"Malaysia Prime Minister Mahathir Mohamad and the Sultan of Johor are seen in a blue Proton Saga... "When asked whether there is any tension with the sultan, Dr Mahathir said: “No, I don’t see anything because I went to see him and he drove me to the airport. I don’t want to comment on the sultans because if I say anything that is not good then it’s not nice because he is the sultan”"

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Friday, October 02, 2009

"It is dangerous to be sincere unless you are also stupid." - George Bernard Shaw


Steven Weinberg on Physics Imperialism (claiming all other branches of Science are subordinate to Physics):

"So far, I have been speaking in a style that is sometimes called physics imperialism. That is, the physicist provides a set of laws of nature that explain everything else and all the other sciences appear to be offshoots of physics. I want, at least in part, to disavow this. I do believe there is a sense in which everything is explained by the laws of nature and the laws of nature are what physicists are trying to discover. But the explanation is an explanation in principle of a sort that doesnt in any way threaten the autonomy of the other sciences. We see this even within physics itself. The study of statistical mechanics, the behavior of large numbers of particles, and its applications in studying matter in general, like condensed matter, crystals, and liquids, is a separate science because when you deal with very large numbers of particles, new phenomena emerge. To take an example I have used elsewhere, even if you tried the reductionist approach and plotted out the motion of each molecule in a glass of water using equations of molecular physics to follow how each molecule went, nowhere in the mountain of computer tape you produced would you find the things that interested you about the water, things like turbulence, or temperature, or entropy. Each science deals with nature on its own terms because each science finds something else in nature that is interesting. Nevertheless, there is a sense that the principles of statistical mechanics are what they are because of the properties of the particles out of which bodies are composed. Statistical mechanics does not have principles that stand alone and cannot be deduced from a deeper level.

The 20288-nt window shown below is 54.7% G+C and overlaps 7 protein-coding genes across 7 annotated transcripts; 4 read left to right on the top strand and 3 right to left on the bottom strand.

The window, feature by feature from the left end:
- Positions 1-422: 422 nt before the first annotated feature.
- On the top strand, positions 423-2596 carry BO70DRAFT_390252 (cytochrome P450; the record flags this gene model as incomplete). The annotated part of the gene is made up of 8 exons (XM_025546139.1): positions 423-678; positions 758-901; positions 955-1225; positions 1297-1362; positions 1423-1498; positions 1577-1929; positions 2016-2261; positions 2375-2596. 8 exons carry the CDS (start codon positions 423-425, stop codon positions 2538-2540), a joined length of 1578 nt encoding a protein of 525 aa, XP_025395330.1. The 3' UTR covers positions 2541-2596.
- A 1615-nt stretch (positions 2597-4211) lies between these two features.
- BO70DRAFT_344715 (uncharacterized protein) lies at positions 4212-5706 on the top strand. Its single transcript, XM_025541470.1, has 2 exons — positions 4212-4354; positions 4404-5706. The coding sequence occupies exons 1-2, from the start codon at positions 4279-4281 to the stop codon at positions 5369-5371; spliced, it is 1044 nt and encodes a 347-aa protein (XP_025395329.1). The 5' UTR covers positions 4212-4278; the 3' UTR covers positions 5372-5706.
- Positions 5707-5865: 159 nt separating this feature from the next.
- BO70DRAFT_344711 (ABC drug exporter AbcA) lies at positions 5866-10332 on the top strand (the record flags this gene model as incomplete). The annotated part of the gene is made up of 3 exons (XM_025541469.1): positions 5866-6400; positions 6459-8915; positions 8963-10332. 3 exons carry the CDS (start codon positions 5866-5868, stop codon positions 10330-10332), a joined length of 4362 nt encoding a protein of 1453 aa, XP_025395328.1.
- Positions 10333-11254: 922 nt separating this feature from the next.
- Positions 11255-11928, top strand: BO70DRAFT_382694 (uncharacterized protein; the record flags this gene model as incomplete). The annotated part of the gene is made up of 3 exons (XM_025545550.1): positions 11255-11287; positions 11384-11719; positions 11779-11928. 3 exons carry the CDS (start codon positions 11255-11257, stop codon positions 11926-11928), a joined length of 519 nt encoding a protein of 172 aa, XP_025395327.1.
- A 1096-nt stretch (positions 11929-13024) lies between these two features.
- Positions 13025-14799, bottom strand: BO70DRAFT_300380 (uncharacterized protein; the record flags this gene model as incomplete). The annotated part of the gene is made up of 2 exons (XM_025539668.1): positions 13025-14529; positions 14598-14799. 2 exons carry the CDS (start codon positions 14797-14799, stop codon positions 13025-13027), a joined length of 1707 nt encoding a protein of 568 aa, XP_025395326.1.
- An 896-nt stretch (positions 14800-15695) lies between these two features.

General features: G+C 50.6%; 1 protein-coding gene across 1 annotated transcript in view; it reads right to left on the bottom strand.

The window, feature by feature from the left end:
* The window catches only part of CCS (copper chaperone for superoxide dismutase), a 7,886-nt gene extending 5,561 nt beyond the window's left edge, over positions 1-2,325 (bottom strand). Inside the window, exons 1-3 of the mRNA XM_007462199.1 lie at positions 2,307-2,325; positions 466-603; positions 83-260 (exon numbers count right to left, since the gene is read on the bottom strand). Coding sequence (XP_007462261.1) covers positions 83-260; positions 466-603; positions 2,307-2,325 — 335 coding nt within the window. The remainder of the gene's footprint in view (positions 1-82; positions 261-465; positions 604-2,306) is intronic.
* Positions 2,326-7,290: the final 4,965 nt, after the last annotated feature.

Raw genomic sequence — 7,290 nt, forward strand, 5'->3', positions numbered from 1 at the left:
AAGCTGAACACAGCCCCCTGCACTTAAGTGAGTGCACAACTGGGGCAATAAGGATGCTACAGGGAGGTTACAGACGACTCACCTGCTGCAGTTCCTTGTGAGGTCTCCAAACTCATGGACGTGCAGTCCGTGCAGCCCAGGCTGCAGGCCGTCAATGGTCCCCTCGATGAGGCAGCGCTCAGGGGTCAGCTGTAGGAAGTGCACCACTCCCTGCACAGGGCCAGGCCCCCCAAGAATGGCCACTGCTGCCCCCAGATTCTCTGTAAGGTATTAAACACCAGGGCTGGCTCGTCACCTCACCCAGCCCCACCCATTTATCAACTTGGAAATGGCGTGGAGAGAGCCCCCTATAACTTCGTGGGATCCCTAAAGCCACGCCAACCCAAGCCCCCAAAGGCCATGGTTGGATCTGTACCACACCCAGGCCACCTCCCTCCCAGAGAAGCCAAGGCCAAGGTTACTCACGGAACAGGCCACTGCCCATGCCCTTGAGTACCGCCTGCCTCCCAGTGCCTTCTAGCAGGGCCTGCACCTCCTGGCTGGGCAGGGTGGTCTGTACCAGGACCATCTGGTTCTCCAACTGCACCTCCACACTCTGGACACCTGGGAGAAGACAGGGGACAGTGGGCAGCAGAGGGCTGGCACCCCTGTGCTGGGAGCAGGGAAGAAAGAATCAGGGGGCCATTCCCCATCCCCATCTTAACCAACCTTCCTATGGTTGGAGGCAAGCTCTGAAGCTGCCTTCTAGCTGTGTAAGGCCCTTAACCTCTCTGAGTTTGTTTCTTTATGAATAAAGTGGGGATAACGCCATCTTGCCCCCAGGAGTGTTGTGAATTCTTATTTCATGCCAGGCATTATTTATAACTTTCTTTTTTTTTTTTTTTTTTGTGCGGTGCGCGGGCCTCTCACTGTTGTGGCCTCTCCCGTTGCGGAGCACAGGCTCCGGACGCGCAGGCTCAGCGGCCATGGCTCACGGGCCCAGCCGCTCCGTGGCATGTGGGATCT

As it happens, that deeper level has usually been a more microscopic level. If we ask any question about nature—why the sky is blue or the grass is green—and keep asking why, why, why, we will get a series o answers that generally takes us down to the level of the very small.

There is a sense in which the kind of thing that elementary particle physicists study is especially fundamental, hut in no way does it threaten the separate existence or the special importance of other sciences. Because we physicists think we are moving toward the final answer, the work we are doing is not necessarily more worthy of support than the work of other scientists."
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